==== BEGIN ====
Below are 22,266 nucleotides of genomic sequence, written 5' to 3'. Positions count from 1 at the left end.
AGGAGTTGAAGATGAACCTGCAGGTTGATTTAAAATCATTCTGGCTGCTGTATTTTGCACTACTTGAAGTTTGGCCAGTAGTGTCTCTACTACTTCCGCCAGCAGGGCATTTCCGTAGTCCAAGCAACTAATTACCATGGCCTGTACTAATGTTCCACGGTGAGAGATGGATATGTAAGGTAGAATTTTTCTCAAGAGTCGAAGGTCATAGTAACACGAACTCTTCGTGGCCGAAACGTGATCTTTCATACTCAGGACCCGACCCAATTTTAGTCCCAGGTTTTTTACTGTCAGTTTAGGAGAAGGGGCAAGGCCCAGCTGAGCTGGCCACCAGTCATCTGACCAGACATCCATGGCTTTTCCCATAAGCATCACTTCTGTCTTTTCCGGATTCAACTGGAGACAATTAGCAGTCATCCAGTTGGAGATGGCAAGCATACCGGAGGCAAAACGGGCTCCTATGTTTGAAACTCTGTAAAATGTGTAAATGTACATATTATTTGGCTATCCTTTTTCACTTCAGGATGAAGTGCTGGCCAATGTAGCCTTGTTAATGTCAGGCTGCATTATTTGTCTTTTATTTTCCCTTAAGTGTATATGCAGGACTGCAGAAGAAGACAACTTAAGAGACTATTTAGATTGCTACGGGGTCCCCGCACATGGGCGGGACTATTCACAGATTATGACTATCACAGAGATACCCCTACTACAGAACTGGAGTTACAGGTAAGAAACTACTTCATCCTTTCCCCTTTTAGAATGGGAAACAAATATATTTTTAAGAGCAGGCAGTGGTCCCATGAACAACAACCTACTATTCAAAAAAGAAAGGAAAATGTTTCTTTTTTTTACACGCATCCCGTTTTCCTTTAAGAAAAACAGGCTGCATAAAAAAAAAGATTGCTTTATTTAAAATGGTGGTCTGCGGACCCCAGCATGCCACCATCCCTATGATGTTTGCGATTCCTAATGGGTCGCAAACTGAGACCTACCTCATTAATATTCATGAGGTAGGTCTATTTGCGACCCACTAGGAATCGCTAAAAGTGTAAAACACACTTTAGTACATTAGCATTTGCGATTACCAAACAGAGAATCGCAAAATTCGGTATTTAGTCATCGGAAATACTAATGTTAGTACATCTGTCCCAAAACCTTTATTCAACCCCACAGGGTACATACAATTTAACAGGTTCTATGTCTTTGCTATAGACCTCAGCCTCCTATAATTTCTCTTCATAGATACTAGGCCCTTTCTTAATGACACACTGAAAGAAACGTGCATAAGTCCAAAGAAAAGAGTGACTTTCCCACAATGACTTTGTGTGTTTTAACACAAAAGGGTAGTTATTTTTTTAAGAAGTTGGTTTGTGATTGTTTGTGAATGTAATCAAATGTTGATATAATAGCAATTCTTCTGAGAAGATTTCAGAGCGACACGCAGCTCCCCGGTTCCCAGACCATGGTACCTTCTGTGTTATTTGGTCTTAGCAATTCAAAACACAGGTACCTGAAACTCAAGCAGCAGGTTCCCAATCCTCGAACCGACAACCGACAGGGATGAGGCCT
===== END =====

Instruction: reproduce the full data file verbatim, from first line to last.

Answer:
Below are 22,266 nucleotides of genomic sequence, written 5' to 3'. Positions count from 1 at the left end.
AGGAGTTGAAGATGAACCTGCAGGTTGATTTAAAATCATTCTGGCTGCTGTATTTTGCACTACTTGAAGTTTGGCCAGTAGTGTCTCTACTACTTCCGCCAGCAGGGCATTTCCGTAGTCCAAGCAACTAATTACCATGGCCTGTACTAATGTTCCACGGTGAGAGATGGATATGTAAGGTAGAATTTTTCTCAAGAGTCGAAGGTCATAGTAACACGAACTCTTCGTGGCCGAAACGTGATCTTTCATACTCAGGACCCGACCCAATTTTAGTCCCAGGTTTTTTACTGTCAGTTTAGGAGAAGGGGCAAGGCCCAGCTGAGCTGGCCACCAGTCATCTGACCAGACATCCATGGCTTTTCCCATAAGCATCACTTCTGTCTTTTCCGGATTCAACTGGAGACAATTAGCAGTCATCCAGTTGGAGATGGCAAGCATACCGGAGGCAAAACGGGCTCCTATGTTTGAAACTCTGTAAAATGTGTAAATGTACATATTATTTGGCTATCCTTTTTCACTTCAGGATGAAGTGCTGGCCAATGTAGCCTTGTTAATGTCAGGCTGCATTATTTGTCTTTTATTTTCCCTTAAGTGTATATGCAGGACTGCAGAAGAAGACAACTTAAGAGACTATTTAGATTGCTACGGGGTCCCCGCACATGGGCGGGACTATTCACAGATTATGACTATCACAGAGATACCCCTACTACAGAACTGGAGTTACAGGTAAGAAACTACTTCATCCTTTCCCCTTTTAGAATGGGAAACAAATATATTTTTAAGAGCAGGCAGTGGTCCCATGAACAACAACCTACTATTCAAAAAAGAAAGGAAAATGTTTCTTTTTTTTACACGCATCCCGTTTTCCTTTAAGAAAAACAGGCTGCATAAAAAAAAAGATTGCTTTATTTAAAATGGTGGTCTGCGGACCCCAGCATGCCACCATCCCTATGATGTTTGCGATTCCTAATGGGTCGCAAACTGAGACCTACCTCATTAATATTCATGAGGTAGGTCTATTTGCGACCCACTAGGAATCGCTAAAAGTGTAAAACACACTTTAGTACATTAGCATTTGCGATTACCAAACAGAGAATCGCAAAATTCGGTATTTAGTCATCGGAAATACTAATGTTAGTACATCTGTCCCAAAACCTTTATTCAACCCCACAGGGTACATACAATTTAACAGGTTCTATGTCTTTGCTATAGACCTCAGCCTCCTATAATTTCTCTTCATAGATACTAGGCCCTTTCTTAATGACACACTGAAAGAAACGTGCATAAGTCCAAAGAAAAGAGTGACTTTCCCACAATGACTTTGTGTGTTTTAACACAAAAGGGTAGTTATTTTTTTAAGAAGTTGGTTTGTGATTGTTTGTGAATGTAATCAAATGTTGATATAATAGCAATTCTTCTGAGAAGATTTCAGAGCGACACGCAGCTCCCCGGTTCCCAGACCATGGTACCTTCTGTGTTATTTGGTCTTAGCAATTCAAAACACAGGTACCTGAAACTCAAGCAGCAGGTTCCCAATCCTCGAACCGACAACCGACAGGGATGAGGCCT